Dragon poop.

The excitement begins before you ever reach the temple: There's a giant statue of the Daishi on the mountain above, watching over the city.  (Ed says there's one above Number 50; could he have made a mistake?  Although I often disagree with his opinions, his facts are usually straight, and I have leaned on him for access information--trains, buses, etc.)

Next there's a peculiar bridge design at the front of the temple.  You can see a stone bridge leading to the front gate, but they've taken great pains to keep you off of it.  Why?

Because the Daishi actually walked on this stone bridge.  It is now considered holy, and not to be walked on.  (Or maybe it's just being preserved for future generations to not walk on either.)

Then we find out that this front gate leads, not to the sacred precincts, but to a nakamisedori, a street of shops within the temple grounds like the one at Asakusa.  In fact, it's the only one I've seen since I left Asakusa!

Ed terms the pagoda the only decent building on the grounds.  And it is "particularly fine," as he says, but I didn't find it out of place with the other buildings.

There was one thing that troubled me here, though; and language prevented me from finding out what the deal was.  For some reason there are quite a few pieces of Polynesian-looking art in the place.  This was very jarring in an environment of beautiful old Japanese buildings.

Well, at last we come to the name of this temple--"The Temple of the Stone Hand"--and hear the rest of the story about Emon Saburo.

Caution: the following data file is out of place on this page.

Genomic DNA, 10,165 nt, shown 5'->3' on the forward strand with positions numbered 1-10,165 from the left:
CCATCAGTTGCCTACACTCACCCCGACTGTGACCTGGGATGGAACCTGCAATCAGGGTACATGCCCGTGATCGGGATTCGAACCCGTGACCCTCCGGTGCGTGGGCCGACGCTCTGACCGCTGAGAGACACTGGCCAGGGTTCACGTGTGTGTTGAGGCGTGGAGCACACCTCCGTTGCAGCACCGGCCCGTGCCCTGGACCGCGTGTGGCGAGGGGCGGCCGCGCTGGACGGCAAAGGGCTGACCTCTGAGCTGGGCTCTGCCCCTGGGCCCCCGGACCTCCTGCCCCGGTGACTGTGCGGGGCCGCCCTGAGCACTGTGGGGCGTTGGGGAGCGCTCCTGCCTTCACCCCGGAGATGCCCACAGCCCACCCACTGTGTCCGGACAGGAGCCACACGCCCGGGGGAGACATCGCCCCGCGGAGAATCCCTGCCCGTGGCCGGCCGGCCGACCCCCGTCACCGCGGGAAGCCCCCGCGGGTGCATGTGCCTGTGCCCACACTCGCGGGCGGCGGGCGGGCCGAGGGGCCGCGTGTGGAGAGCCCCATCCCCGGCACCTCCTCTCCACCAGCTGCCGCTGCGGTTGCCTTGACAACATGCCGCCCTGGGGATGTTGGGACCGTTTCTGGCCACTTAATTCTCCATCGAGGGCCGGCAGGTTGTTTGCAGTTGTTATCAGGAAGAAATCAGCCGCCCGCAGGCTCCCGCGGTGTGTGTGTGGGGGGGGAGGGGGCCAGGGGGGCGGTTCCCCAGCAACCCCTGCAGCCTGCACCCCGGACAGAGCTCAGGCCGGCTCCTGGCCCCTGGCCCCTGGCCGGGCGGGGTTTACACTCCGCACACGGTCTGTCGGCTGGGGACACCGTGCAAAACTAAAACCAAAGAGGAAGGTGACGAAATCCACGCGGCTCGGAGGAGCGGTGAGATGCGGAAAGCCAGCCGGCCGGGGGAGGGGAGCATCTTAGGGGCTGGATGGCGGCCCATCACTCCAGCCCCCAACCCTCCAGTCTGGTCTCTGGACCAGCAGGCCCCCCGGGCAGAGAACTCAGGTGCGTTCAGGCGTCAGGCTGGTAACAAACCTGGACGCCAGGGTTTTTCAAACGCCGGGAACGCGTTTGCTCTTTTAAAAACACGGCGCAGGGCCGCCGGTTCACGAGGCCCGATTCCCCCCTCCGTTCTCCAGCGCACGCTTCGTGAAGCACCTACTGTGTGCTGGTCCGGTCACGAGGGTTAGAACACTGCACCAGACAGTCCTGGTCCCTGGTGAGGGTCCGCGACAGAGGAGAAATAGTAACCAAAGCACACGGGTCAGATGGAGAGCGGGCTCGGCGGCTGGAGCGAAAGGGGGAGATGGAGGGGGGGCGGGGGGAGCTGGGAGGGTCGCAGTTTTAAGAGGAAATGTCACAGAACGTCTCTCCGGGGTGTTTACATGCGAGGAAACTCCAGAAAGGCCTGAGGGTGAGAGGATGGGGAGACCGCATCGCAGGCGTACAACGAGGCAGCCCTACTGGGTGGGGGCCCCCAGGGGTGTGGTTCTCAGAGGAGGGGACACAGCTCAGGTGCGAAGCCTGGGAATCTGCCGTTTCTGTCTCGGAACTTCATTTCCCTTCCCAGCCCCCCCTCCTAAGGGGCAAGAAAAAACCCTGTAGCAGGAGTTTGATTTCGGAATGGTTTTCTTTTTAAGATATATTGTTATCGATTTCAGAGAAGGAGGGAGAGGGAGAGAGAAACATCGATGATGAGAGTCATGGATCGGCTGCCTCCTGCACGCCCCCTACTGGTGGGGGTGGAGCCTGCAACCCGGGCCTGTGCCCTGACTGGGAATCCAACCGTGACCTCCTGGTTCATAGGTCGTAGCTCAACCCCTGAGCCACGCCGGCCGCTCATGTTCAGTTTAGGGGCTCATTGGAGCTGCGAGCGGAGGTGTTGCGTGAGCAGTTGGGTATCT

It seems that as he lay dying, Emon Saburo asked the Daishi to ensure that he would be reborn as the Lord of Iyo (now Ehime Prefecture) so he would have immense power to help others.  The Daishi placed a stone in his hand, and he died.

Nine months later, the wife of the local lord gave birth to a baby boy, strikingly strong and handsome in every way--except for a deformed hand.  It seemed to be closed tight.  No amount of "medicine" or its pre-medieval substitute could open that hand.  Finally the priest at what is now Ishiteji did a series of magical prayers over the baby.  His hand opened--and in it was a stone, on which was written "Emon Saburo reborn."  He grew up to be the Lord of the area, and a good and generous man.  The temple--which had been called Annyoji--became Ishiteji, The Temple of the Stone Hand.

Skeptical?  Hey--I saw the stone.  There it is in the picture--although, as Ed rightly points out, the stone being a little bigger than a chicken egg, that kid must have been born with big hands!

There are other stories with a similar motif in Japan, of children being born holding something, or with a mark on their body, indicating who they were in a past life.

I am fascinated by the grip (no allusion to the baby's deformity intended) that the story of Emon Saburo seems to have on Matsuyama city.  Although the story of the stone is surely apocryphal, like my version of the mounds' story above, it must point to something.  After all, the baby in the story was a real guy (or at least has a real name): Kono Yasukata.  As I continue my journey, I will devote some time to thinking about what this all means.

A brief word about Matsuyama: As I mentioned above, Japan's oldest hot spring, Dogo Onsen, is here.  It's housed in a lovely old Victorian building located just below the youth hostel where I'm staying.

Another attraction here: when Oliver Statler and his traveling companion "Morikawa" walked the pilgrimage, they had been living in Matsuyama.  Thus Statler writes as they approach the city, "Matsuyama is home to both of us.  Our pilgrimage will not end there but three nights from now we can sleep in our own beds."

Hmmm...  I don't have a bed.  Even when my pilgrimage is over, I will first return to Tokyo and sleep in  borrowed beds, then do the same in America.  Perhaps I'll always be a pilgrim.